Start getting comfortable with the word “beta-amyloid.” It’s a short protein fragment which in recent years has been the subject of tons of research, and there’s increasing evidence that it may be a key link in the chain that leads to Alzheimer’s disease.
“Using a transgenic mouse model, researchers from the Curtin Health Innovation Research Institute in Australia have uncovered compelling evidence that beta-amyloid proteins produced elsewhere in the body are smuggled into the brain via this lipid transport system.
“Our research shows that these toxic protein deposits that form in the brains of people living with Alzheimer’s disease most likely leak into the brain from fat-carrying particles in blood, called lipoproteins,” says lead investigator and physiologist John Mamo.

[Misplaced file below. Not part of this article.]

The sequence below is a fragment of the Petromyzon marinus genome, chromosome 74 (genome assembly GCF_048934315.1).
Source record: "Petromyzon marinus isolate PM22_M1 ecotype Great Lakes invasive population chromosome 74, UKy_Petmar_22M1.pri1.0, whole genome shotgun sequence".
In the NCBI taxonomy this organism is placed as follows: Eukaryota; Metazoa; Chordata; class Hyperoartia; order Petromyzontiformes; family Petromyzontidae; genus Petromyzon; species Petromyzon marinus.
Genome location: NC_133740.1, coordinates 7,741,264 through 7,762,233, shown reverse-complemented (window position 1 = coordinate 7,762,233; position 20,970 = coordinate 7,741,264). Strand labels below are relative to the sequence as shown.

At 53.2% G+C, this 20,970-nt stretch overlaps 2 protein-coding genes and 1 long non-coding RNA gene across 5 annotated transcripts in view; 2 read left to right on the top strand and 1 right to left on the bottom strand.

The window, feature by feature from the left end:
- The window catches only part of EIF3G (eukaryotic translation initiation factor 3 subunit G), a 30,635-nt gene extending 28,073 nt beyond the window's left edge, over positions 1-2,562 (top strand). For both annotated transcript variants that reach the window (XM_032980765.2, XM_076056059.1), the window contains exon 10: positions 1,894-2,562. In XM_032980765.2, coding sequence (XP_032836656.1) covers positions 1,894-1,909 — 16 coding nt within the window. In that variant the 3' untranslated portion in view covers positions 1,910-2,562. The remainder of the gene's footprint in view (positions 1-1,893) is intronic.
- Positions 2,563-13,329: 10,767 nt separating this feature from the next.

“This ‘blood-to-brain pathway’ is significant because if we can manage the levels in blood of lipoprotein-amyloid and prevent their leakage into the brain, this opens up potential new treatments to prevent Alzheimer’s disease and slow memory loss.”
A lot of the research now is determining whether the beta-amyloid is the cause or the consequence: does its presence cause Alzhiemer’s or is it a by-product of the disease? Those studies will continue, but it’s an interesting little molecule, and you’re going to be hearing a lot more about it in the coming decades regardless.
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